Bl. John Paul’s inspiration continues as World Youth Day heads to Brazil
World Youth Day organizers and their Vatican counterparts participate in the April 2, 2012 media event at the Vatican's Press Office.
World Youth Day organizers and their Vatican counterparts participate in the April 2, 2012 media event at the Vatican's Press Office.
By David Kerr
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.- Seven years after his death, Blessed Pope John Paul II is inspiring those organizing the 2013 World Youth Day in Brazil.

“World Youth Day was an initiative by Pope John Paul II, who was born 7 years ago into heaven, and so there is a big responsibility on us to move things forward in Rio de Janeiro,” Archbishop Orani João Tempesta said to CNA on April 2.

World Youth Day was initiated by Blessed Pope John Paul II in 1984. He is now co-patron of the international youth gathering, along with Blessed Mother Teresa of Calcutta.

“At this World Youth Day in Rio we want to bring young people to the city to say that God loves all the young and that they have a lot of work to do in this world to make this world a little better,” said Archbishop Tempesta, who leads the Archdiocese of Rio de Janeiro.
The 61-year-old Brazilian cleric has been in Rome to participate in the first international preparatory meeting for those organizing the 2013 World Youth Day. The four-day summit concluded April 1 and was followed by an April 2 briefing for the media on the latest developments.

Archbishop Tempesta told CNA that organizers aim to “make the core events in the South Zone of the city,” while the concluding prayer vigil and Mass on Sunday “will be on the West Zone of Rio.” The final decision on the venues still requires final approval from a Vatican organizing team that will visit Brazil later this year.
The Rio archbishop added that official bookings for pilgrim groups will first become available in July 2012.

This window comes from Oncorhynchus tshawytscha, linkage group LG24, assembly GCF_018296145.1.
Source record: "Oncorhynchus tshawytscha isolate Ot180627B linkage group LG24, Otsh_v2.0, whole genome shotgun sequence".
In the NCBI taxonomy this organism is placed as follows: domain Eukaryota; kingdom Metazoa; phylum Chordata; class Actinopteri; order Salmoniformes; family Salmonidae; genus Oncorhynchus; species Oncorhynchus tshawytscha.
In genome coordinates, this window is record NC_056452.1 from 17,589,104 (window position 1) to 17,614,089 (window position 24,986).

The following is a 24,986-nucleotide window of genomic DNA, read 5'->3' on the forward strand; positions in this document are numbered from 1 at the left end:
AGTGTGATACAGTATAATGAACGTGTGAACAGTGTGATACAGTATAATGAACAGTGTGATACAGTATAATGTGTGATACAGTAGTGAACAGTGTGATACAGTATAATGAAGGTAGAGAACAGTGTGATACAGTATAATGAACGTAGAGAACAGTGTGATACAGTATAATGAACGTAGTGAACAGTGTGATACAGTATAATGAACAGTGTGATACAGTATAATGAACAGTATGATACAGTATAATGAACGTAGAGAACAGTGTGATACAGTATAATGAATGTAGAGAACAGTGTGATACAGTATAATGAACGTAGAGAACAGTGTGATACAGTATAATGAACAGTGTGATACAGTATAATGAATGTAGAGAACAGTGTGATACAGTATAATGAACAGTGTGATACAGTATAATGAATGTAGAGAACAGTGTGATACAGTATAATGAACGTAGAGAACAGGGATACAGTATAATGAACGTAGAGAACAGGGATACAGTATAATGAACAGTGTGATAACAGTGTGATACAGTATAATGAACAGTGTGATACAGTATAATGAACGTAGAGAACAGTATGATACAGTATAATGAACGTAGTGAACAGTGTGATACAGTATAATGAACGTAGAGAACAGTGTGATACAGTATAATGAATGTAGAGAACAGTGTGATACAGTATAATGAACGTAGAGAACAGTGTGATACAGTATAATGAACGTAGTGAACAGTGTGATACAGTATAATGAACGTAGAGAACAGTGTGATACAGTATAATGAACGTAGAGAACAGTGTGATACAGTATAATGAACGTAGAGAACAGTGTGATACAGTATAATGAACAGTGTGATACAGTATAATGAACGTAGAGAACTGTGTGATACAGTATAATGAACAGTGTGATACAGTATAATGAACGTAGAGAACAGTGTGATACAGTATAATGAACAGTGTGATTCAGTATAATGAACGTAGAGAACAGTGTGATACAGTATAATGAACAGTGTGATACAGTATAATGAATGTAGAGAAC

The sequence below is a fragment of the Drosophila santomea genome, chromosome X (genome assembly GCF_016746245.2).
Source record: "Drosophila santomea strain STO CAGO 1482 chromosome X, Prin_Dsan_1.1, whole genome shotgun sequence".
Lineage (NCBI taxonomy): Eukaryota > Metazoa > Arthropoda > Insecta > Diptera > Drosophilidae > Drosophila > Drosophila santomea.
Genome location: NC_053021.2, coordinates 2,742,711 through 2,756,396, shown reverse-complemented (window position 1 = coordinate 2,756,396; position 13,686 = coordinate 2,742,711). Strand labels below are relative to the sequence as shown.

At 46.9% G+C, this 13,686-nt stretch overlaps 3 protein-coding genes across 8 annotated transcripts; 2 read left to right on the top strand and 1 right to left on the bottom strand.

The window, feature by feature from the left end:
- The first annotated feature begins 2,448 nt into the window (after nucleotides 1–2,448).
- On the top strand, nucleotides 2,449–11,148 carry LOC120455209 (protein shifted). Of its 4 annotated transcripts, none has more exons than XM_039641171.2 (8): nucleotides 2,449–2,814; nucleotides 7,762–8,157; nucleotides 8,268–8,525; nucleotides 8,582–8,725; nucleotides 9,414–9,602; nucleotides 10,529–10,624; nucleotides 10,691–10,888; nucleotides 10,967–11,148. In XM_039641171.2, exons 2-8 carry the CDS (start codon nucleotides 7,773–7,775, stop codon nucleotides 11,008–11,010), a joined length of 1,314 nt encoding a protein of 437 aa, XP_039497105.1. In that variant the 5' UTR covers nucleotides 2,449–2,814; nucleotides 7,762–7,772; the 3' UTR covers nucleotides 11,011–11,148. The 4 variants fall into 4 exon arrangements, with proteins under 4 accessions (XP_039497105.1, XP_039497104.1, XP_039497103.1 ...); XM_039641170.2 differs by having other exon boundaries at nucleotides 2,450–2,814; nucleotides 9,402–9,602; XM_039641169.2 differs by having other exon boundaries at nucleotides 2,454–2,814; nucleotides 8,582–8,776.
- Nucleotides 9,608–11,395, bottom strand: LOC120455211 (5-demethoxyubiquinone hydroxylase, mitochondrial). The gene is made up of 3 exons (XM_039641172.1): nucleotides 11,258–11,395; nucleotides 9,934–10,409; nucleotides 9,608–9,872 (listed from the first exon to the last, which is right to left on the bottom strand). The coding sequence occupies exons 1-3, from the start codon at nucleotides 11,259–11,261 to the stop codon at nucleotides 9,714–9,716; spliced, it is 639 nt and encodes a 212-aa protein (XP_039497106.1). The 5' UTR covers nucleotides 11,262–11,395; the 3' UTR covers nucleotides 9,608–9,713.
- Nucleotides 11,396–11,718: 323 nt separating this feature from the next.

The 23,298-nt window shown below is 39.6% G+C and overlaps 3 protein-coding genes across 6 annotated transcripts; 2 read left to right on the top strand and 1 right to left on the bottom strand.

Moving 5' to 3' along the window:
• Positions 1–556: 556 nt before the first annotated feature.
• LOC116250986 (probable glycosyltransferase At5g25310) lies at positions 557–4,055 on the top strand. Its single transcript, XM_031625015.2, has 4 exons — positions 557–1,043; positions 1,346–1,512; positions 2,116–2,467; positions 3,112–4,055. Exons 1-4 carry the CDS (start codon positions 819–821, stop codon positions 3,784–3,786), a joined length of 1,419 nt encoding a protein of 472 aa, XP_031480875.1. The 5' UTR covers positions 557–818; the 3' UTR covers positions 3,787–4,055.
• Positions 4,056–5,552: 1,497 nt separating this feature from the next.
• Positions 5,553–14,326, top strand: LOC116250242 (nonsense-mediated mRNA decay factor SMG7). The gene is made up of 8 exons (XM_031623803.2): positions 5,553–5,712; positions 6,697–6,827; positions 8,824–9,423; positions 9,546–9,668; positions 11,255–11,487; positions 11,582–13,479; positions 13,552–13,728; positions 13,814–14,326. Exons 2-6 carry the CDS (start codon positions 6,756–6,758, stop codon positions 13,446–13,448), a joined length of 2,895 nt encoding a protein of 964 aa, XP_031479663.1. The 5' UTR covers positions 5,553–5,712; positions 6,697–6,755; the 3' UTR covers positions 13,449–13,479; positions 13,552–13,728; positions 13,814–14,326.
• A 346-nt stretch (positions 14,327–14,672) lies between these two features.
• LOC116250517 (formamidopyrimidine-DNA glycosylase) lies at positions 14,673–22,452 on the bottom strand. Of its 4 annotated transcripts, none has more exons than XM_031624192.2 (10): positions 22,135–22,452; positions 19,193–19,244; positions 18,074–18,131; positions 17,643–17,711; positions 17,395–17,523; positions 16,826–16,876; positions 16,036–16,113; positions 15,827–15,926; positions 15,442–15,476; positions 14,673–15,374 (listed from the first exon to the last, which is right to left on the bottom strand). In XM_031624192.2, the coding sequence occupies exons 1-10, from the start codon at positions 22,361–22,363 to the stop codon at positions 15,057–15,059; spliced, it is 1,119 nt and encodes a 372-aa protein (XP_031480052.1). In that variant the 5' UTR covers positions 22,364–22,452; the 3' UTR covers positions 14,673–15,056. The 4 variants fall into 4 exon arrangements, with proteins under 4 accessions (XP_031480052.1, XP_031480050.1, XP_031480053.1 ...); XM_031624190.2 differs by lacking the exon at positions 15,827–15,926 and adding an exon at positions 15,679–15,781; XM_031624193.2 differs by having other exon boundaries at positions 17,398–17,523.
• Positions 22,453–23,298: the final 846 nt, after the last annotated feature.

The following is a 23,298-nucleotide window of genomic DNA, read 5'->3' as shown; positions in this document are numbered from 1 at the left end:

The six-day festival will take place July 23-28 and is currently estimated to bring 2 million pilgrims to the city. Archbishop Tempesta said that “the aid of 60,000 volunteers” will be required to marshal the event and that 16,000 have already been signed up.

The organizers have made an effort to make information available online and present on social media. The event’s website, www.rio2013.com, is available in five languages and its Facebook and Twitter accounts already have “over 600,000 followers.”

More than 200 entries were submitted for the official logo, with the winning design coming from 25-year-old artist Gustavo Huguenin from Rio de Janeiro. The heart-shaped logo incorporates the national colors of Brazil along with some of the symbols of Rio, including the city’s famous Christ the Redeemer statue.

The official hymn for the celebration will be decided on by this July. So far, 180 proposals for the text of the hymn have been sent in. The next step, the archbishop explained, “will be the competition for the melody for that chosen text.”
Archbishop Tempesta has been accompanied in his visit to Rome by a delegation of civic officials from Rio, including the city’s mayor, Dr. Eduardo Paes.

Although World Youth Day usually occurs every three years, the Rio de Janeiro gathering comes only two years after the previous event in Madrid. This was to avoid a clash with the soccer World Cup in 2014 and the Olympic Games in 2016 which are both being hosted by Rio.
At today’s press briefing, the President for the Pontifical Council for the Laity, Cardinal Stanislaw Rylko, said that the Brazilian city authorities realize that “in a sense” World Youth Day “will be a more important event” that the two sporting competitions that follow it.
“Both the number of participants, and because young people today need first and foremost to be rooted in faith and in the great family of the Church to contribute more and better to the life of society,” he said.

Cardinal Rylko also praised World Youth Day as “a prophetic intuition of Blessed John Paul II,” which has “worked a revolution in the field of youth ministry.”

The preparatory meeting, he said, clearly recognized that “the primary mission of the Church” is “to train new generations of Christians to fully live the Gospel and to transmit it with joy.”
Archbishop Tempesta concluded his briefing by recalling the words of Cardinal Rylko at the end of their four-day meeting, “They say all roads lead to Rome. Now we say: All roads lead to Rio.”

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